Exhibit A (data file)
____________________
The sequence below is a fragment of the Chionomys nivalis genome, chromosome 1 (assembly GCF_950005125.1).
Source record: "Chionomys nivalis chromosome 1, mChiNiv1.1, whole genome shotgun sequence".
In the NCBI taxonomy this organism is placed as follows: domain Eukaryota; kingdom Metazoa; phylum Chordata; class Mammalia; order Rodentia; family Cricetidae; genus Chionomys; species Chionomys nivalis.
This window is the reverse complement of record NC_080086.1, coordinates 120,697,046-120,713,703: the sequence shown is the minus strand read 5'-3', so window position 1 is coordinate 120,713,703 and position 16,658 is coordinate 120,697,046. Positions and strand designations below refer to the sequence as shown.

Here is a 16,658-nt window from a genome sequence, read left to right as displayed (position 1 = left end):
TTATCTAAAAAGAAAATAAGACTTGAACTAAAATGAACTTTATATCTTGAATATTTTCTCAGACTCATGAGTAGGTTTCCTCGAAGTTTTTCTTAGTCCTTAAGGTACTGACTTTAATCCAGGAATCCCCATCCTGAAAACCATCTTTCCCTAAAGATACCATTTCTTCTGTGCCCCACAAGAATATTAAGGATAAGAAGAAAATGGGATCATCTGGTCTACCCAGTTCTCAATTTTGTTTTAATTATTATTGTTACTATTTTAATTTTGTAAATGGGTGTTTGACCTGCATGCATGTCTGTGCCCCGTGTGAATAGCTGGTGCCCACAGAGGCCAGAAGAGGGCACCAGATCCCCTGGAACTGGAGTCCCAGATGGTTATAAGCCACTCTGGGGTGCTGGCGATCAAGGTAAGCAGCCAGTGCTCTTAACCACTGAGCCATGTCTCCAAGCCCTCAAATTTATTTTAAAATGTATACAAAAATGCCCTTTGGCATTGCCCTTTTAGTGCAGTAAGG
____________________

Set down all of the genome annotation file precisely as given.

The sequence below is a fragment of the Chionomys nivalis genome, chromosome 1 (assembly GCF_950005125.1).
Source record: "Chionomys nivalis chromosome 1, mChiNiv1.1, whole genome shotgun sequence".
In the NCBI taxonomy this organism is placed as follows: domain Eukaryota; kingdom Metazoa; phylum Chordata; class Mammalia; order Rodentia; family Cricetidae; genus Chionomys; species Chionomys nivalis.
This window is the reverse complement of record NC_080086.1, coordinates 120,697,046-120,713,703: the sequence shown is the minus strand read 5'-3', so window position 1 is coordinate 120,713,703 and position 16,658 is coordinate 120,697,046. Positions and strand designations below refer to the sequence as shown.

Here is a 16,658-nt window from a genome sequence, read left to right as displayed (position 1 = left end):
TTATCTAAAAAGAAAATAAGACTTGAACTAAAATGAACTTTATATCTTGAATATTTTCTCAGACTCATGAGTAGGTTTCCTCGAAGTTTTTCTTAGTCCTTAAGGTACTGACTTTAATCCAGGAATCCCCATCCTGAAAACCATCTTTCCCTAAAGATACCATTTCTTCTGTGCCCCACAAGAATATTAAGGATAAGAAGAAAATGGGATCATCTGGTCTACCCAGTTCTCAATTTTGTTTTAATTATTATTGTTACTATTTTAATTTTGTAAATGGGTGTTTGACCTGCATGCATGTCTGTGCCCCGTGTGAATAGCTGGTGCCCACAGAGGCCAGAAGAGGGCACCAGATCCCCTGGAACTGGAGTCCCAGATGGTTATAAGCCACTCTGGGGTGCTGGCGATCAAGGTAAGCAGCCAGTGCTCTTAACCACTGAGCCATGTCTCCAAGCCCTCAAATTTATTTTAAAATGTATACAAAAATGCCCTTTGGCATTGCCCTTTTAGTGCAGTAAGG